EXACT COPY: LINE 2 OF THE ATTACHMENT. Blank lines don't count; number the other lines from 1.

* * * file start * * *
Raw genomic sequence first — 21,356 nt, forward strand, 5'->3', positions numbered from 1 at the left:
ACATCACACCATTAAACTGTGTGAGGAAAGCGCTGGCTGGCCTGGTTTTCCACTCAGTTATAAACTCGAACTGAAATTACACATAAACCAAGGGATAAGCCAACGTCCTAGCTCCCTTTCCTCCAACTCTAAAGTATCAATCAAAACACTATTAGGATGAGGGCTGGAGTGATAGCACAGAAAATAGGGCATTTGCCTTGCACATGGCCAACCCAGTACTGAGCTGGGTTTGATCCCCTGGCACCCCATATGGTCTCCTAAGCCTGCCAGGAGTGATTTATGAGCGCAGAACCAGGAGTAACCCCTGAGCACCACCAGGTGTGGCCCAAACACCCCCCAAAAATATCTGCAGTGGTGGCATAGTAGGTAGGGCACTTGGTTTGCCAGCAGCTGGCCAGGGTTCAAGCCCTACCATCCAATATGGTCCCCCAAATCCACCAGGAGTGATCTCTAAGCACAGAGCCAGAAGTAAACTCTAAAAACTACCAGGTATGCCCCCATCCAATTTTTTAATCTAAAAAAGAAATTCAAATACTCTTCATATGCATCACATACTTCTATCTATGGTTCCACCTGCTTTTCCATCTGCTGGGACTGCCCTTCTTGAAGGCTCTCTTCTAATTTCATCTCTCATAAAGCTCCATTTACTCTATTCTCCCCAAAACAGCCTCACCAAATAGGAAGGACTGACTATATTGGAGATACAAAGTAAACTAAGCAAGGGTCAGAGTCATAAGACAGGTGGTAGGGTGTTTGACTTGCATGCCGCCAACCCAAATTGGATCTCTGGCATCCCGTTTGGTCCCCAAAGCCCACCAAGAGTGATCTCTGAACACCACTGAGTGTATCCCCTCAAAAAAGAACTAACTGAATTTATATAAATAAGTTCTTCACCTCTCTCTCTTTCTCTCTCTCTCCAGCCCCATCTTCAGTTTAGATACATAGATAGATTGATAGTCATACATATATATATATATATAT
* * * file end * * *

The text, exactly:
ACATCACACCATTAAACTGTGTGAGGAAAGCGCTGGCTGGCCTGGTTTTCCACTCAGTTATAAACTCGAACTGAAATTACACATAAACCAAGGGATAAGCCAACGTCCTAGCTCCCTTTCCTCCAACTCTAAAGTATCAATCAAAACACTATTAGGATGAGGGCTGGAGTGATAGCACAGAAAATAGGGCATTTGCCTTGCACATGGCCAACCCAGTACTGAGCTGGGTTTGATCCCCTGGCACCCCATATGGTCTCCTAAGCCTGCCAGGAGTGATTTATGAGCGCAGAACCAGGAGTAACCCCTGAGCACCACCAGGTGTGGCCCAAACACCCCCCAAAAATATCTGCAGTGGTGGCATAGTAGGTAGGGCACTTGGTTTGCCAGCAGCTGGCCAGGGTTCAAGCCCTACCATCCAATATGGTCCCCCAAATCCACCAGGAGTGATCTCTAAGCACAGAGCCAGAAGTAAACTCTAAAAACTACCAGGTATGCCCCCATCCAATTTTTTAATCTAAAAAAGAAATTCAAATACTCTTCATATGCATCACATACTTCTATCTATGGTTCCACCTGCTTTTCCATCTGCTGGGACTGCCCTTCTTGAAGGCTCTCTTCTAATTTCATCTCTCATAAAGCTCCATTTACTCTATTCTCCCCAAAACAGCCTCACCAAATAGGAAGGACTGACTATATTGGAGATACAAAGTAAACTAAGCAAGGGTCAGAGTCATAAGACAGGTGGTAGGGTGTTTGACTTGCATGCCGCCAACCCAAATTGGATCTCTGGCATCCCGTTTGGTCCCCAAAGCCCACCAAGAGTGATCTCTGAACACCACTGAGTGTATCCCCTCAAAAAAGAACTAACTGAATTTATATAAATAAGTTCTTCACCTCTCTCTCTTTCTCTCTCTCTCCAGCCCCATCTTCAGTTTAGATACATAGATAGATTGATAGTCATACATATATATATATATATAT